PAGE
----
I’ve been rather quiet for a few weeks. I have been a bit preoccupied … I’m actually pregnant with our third baby, and I’ve been contending with morning sickness, tiredness, and grumpy children!
I’m now 19 weeks and through the worst of the sickness (though it still comes in panic-inducing waves) and being pregnant again has made me reflect a bit more on my other delivery experiences.
My first son was born at 30 weeks gestation, and spent the first five weeks of his life in hospital, fed by tubes and kept alive (for a week or so at least) by machines. He did really well, but nothing can quite prepare you for that experience of having your helpless newborn isolated from you in a plastic box, wearing an arterial line, and having to leave them there every night.
I try to suppress the memories, but if I’m honest with myself, I’m terrified it’s going to happen again.
My second son was born naturally at almost full term. I had no pre-eclamsia, or other complications. But that’s no guarantee that it won’t happen again.
This time around the medical professionals seem quite unconcerned. I’m basically being left to cook. I’ll be scanned regularly from next week to make sure the baby is growing well, and like all pregnant women I’ll have my blood pressure and urine checked routinely, but today I’m feeling very uncared for. I think what has struck me most lately is the massive difference that a single medical professional can make to their patients.
I suppose what I want to do here is appeal to medical staff caring for pregnant mothers who’ve had traumatic deliveries in the past. It doesn’t matter if right now she is ok. That mother will be haunted by the terror of having her own life and the life of her fragile baby hanging in the balance. She remembers the bleeping machines, the tubes of blood, the wires, the alarms, and the fear. She remembers the smell of the hand gel on the ward, and just a whiff of it now makes her feel sick. She remembers the feeling of empty arms, and the ache of coming home to an empty cot, once full of expectation, now overflowing with anxiety.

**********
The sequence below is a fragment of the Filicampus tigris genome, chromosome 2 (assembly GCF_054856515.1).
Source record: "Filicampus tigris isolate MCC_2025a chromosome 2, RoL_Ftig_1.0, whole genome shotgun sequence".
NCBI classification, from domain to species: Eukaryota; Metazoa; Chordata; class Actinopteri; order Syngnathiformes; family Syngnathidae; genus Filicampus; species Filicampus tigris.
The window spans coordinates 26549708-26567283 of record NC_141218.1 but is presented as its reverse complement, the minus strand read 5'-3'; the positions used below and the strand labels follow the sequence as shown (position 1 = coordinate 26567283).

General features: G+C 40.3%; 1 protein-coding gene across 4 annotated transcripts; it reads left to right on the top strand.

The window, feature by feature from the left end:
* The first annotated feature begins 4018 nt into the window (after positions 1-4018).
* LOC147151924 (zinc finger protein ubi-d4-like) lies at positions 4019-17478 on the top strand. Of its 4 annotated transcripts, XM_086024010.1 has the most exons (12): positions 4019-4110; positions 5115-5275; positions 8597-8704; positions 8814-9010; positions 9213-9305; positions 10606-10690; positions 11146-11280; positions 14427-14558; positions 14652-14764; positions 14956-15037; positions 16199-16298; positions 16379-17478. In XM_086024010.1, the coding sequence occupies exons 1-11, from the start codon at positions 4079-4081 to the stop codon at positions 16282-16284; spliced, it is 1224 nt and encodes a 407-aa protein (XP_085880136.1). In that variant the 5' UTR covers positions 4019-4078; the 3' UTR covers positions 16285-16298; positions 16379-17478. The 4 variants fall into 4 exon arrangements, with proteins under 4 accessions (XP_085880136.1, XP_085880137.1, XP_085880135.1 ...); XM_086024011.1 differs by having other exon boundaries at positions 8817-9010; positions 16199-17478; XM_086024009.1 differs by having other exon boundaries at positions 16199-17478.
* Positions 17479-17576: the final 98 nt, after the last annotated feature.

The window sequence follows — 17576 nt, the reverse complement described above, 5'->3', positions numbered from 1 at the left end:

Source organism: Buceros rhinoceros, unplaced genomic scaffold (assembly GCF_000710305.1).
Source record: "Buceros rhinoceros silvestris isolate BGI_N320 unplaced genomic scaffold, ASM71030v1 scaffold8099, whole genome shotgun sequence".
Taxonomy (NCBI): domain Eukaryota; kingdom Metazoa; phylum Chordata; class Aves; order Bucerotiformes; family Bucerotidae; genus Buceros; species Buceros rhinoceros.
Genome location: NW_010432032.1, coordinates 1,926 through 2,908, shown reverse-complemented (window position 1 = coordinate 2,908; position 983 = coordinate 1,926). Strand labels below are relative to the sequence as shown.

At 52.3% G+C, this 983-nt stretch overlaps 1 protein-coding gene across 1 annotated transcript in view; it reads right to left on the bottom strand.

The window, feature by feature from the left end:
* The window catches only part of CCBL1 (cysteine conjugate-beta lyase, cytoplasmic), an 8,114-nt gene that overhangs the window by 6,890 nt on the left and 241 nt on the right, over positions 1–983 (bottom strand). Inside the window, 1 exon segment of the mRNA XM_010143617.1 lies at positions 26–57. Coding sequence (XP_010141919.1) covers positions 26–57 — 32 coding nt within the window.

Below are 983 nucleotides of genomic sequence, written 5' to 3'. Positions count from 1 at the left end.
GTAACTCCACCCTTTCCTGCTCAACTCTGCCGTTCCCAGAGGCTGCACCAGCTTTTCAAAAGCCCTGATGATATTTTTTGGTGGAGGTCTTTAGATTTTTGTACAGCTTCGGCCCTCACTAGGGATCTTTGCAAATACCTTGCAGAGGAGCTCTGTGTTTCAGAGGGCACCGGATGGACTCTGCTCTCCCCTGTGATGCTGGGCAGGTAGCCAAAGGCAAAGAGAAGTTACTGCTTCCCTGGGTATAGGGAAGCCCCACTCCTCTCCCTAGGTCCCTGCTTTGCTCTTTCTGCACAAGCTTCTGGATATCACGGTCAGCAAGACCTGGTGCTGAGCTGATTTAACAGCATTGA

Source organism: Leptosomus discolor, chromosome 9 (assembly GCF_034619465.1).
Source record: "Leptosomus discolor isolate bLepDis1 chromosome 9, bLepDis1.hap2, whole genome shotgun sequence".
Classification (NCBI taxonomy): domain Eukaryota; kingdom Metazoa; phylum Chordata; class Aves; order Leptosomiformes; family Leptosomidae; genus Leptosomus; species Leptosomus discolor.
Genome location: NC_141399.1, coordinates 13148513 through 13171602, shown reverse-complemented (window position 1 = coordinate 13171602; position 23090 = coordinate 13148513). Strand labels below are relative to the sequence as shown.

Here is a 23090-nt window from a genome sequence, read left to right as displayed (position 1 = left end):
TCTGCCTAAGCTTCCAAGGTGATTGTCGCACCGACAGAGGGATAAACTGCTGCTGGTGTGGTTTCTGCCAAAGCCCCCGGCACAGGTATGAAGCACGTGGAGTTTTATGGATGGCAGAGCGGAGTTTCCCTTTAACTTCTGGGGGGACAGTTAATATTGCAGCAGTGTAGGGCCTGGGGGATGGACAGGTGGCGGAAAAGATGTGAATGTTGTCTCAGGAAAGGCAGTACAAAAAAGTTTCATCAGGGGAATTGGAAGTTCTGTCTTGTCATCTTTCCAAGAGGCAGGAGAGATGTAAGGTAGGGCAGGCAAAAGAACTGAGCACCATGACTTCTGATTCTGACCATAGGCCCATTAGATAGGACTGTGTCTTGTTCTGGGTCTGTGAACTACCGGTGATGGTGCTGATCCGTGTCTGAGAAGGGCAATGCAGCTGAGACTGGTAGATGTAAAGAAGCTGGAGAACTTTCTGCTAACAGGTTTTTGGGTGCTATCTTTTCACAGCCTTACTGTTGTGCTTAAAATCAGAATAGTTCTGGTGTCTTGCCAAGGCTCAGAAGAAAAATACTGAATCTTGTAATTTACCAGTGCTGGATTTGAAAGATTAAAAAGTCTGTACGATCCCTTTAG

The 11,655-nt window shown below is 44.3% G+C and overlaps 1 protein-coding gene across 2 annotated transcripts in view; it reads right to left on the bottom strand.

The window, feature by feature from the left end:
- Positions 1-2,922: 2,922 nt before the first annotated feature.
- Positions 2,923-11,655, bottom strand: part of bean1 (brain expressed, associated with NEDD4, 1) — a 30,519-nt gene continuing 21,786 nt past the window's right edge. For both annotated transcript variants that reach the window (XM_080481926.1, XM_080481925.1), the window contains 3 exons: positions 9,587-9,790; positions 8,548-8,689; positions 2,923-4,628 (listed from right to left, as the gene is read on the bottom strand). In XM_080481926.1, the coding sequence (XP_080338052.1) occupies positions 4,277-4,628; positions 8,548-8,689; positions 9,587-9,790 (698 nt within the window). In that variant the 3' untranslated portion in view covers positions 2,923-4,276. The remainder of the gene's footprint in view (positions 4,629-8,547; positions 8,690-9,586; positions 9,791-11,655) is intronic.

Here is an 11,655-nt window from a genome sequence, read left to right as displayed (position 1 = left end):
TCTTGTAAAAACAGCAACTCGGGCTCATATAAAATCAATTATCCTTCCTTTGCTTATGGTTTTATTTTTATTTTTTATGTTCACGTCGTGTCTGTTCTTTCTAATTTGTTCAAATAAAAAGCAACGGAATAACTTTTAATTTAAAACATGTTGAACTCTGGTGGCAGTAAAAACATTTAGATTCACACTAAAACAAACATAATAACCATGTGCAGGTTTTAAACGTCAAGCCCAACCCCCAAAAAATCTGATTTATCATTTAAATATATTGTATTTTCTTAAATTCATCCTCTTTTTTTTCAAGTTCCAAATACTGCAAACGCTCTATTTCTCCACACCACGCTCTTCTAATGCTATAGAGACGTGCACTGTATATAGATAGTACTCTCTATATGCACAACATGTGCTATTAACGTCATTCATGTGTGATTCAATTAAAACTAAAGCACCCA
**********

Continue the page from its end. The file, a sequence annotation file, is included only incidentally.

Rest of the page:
Be gentle with her. If she is worried, acknowledge her fears instead of just dismissing them.
“I understand why you’re worried,” would be enough. With a little gentle reassurance: “But we’re going to take good care of you.”
Listen to her fears, even if you think they are unfounded. Chances are she’s been researching online whatever landed her baby in the NICU, and has come across the many exceptions to the rule that exist. Besides, even if her risk factor of it happening again is only 1%, to a mother that is 1% too high.
Don’t tell her that the slight rise in her blood pressure over the last few appointments is due to her anxiety. This is not going to help her relax in the slightest.
Don’t tell her that you have no idea why she feels breathless and nauseous because her iron levels are fine. At least suggest further investigation.
When she says that actually, she’s not felt very well through the whole pregnancy and sometimes feels as she did when she had complications, listen and acknowledge, and show some concern.
Do make eye contact and be patient. I know you are under time pressure, and probably have a list of patients the length of your arm. I know you may not have had a cup of tea for a few hours, and perhaps you had to skip lunch today. I know the pressures that rest on medical staff these days.
But this woman might have been waiting desperately for this five minutes of your time to be reassured and listened to. She might have fears that she cannot express to anyone else because they do not have the expertise to help her. Just giving her time to express those fears can help her massively.
You could be the difference between a mother feeling confident and safe, and sobbing in the car park because she feels all alone and that no one is listening to her.